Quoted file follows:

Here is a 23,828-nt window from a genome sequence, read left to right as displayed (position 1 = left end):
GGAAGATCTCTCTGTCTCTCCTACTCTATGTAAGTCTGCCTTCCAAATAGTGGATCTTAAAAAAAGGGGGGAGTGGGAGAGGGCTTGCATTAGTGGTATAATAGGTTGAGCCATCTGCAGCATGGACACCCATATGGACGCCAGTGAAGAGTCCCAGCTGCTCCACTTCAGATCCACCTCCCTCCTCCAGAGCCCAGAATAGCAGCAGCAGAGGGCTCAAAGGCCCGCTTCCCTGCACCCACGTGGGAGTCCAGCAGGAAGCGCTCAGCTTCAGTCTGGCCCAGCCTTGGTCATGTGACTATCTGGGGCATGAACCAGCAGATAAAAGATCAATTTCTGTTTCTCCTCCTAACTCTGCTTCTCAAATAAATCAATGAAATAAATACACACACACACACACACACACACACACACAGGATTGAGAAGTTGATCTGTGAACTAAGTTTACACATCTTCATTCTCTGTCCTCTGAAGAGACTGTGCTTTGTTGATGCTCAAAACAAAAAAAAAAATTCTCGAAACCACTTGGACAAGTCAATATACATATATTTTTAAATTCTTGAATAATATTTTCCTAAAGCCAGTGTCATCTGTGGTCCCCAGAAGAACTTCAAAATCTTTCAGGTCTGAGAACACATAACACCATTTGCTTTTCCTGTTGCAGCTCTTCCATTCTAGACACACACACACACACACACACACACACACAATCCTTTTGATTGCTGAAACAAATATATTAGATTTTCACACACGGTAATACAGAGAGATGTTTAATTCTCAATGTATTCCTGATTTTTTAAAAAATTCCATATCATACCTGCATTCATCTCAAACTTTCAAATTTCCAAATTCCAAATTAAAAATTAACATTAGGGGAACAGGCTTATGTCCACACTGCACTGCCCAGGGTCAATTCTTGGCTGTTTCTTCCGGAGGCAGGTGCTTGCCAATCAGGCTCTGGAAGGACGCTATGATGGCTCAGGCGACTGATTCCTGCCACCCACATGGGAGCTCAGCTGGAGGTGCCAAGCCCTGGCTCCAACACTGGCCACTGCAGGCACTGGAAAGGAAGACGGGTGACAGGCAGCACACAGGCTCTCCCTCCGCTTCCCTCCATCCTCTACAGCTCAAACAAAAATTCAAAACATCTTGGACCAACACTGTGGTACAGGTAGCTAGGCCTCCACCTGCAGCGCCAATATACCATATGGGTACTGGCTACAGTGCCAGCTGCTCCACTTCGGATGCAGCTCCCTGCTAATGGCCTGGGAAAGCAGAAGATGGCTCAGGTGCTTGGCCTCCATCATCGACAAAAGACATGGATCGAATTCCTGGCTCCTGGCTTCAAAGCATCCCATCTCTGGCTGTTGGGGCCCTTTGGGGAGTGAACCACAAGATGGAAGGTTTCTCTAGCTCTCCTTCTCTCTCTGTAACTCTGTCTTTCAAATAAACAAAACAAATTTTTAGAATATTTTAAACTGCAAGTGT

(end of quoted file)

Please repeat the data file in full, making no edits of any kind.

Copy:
Here is a 23,828-nt window from a genome sequence, read left to right as displayed (position 1 = left end):
GGAAGATCTCTCTGTCTCTCCTACTCTATGTAAGTCTGCCTTCCAAATAGTGGATCTTAAAAAAAGGGGGGAGTGGGAGAGGGCTTGCATTAGTGGTATAATAGGTTGAGCCATCTGCAGCATGGACACCCATATGGACGCCAGTGAAGAGTCCCAGCTGCTCCACTTCAGATCCACCTCCCTCCTCCAGAGCCCAGAATAGCAGCAGCAGAGGGCTCAAAGGCCCGCTTCCCTGCACCCACGTGGGAGTCCAGCAGGAAGCGCTCAGCTTCAGTCTGGCCCAGCCTTGGTCATGTGACTATCTGGGGCATGAACCAGCAGATAAAAGATCAATTTCTGTTTCTCCTCCTAACTCTGCTTCTCAAATAAATCAATGAAATAAATACACACACACACACACACACACACACACACAGGATTGAGAAGTTGATCTGTGAACTAAGTTTACACATCTTCATTCTCTGTCCTCTGAAGAGACTGTGCTTTGTTGATGCTCAAAACAAAAAAAAAAATTCTCGAAACCACTTGGACAAGTCAATATACATATATTTTTAAATTCTTGAATAATATTTTCCTAAAGCCAGTGTCATCTGTGGTCCCCAGAAGAACTTCAAAATCTTTCAGGTCTGAGAACACATAACACCATTTGCTTTTCCTGTTGCAGCTCTTCCATTCTAGACACACACACACACACACACACACACACACAATCCTTTTGATTGCTGAAACAAATATATTAGATTTTCACACACGGTAATACAGAGAGATGTTTAATTCTCAATGTATTCCTGATTTTTTAAAAAATTCCATATCATACCTGCATTCATCTCAAACTTTCAAATTTCCAAATTCCAAATTAAAAATTAACATTAGGGGAACAGGCTTATGTCCACACTGCACTGCCCAGGGTCAATTCTTGGCTGTTTCTTCCGGAGGCAGGTGCTTGCCAATCAGGCTCTGGAAGGACGCTATGATGGCTCAGGCGACTGATTCCTGCCACCCACATGGGAGCTCAGCTGGAGGTGCCAAGCCCTGGCTCCAACACTGGCCACTGCAGGCACTGGAAAGGAAGACGGGTGACAGGCAGCACACAGGCTCTCCCTCCGCTTCCCTCCATCCTCTACAGCTCAAACAAAAATTCAAAACATCTTGGACCAACACTGTGGTACAGGTAGCTAGGCCTCCACCTGCAGCGCCAATATACCATATGGGTACTGGCTACAGTGCCAGCTGCTCCACTTCGGATGCAGCTCCCTGCTAATGGCCTGGGAAAGCAGAAGATGGCTCAGGTGCTTGGCCTCCATCATCGACAAAAGACATGGATCGAATTCCTGGCTCCTGGCTTCAAAGCATCCCATCTCTGGCTGTTGGGGCCCTTTGGGGAGTGAACCACAAGATGGAAGGTTTCTCTAGCTCTCCTTCTCTCTCTGTAACTCTGTCTTTCAAATAAACAAAACAAATTTTTAGAATATTTTAAACTGCAAGTGT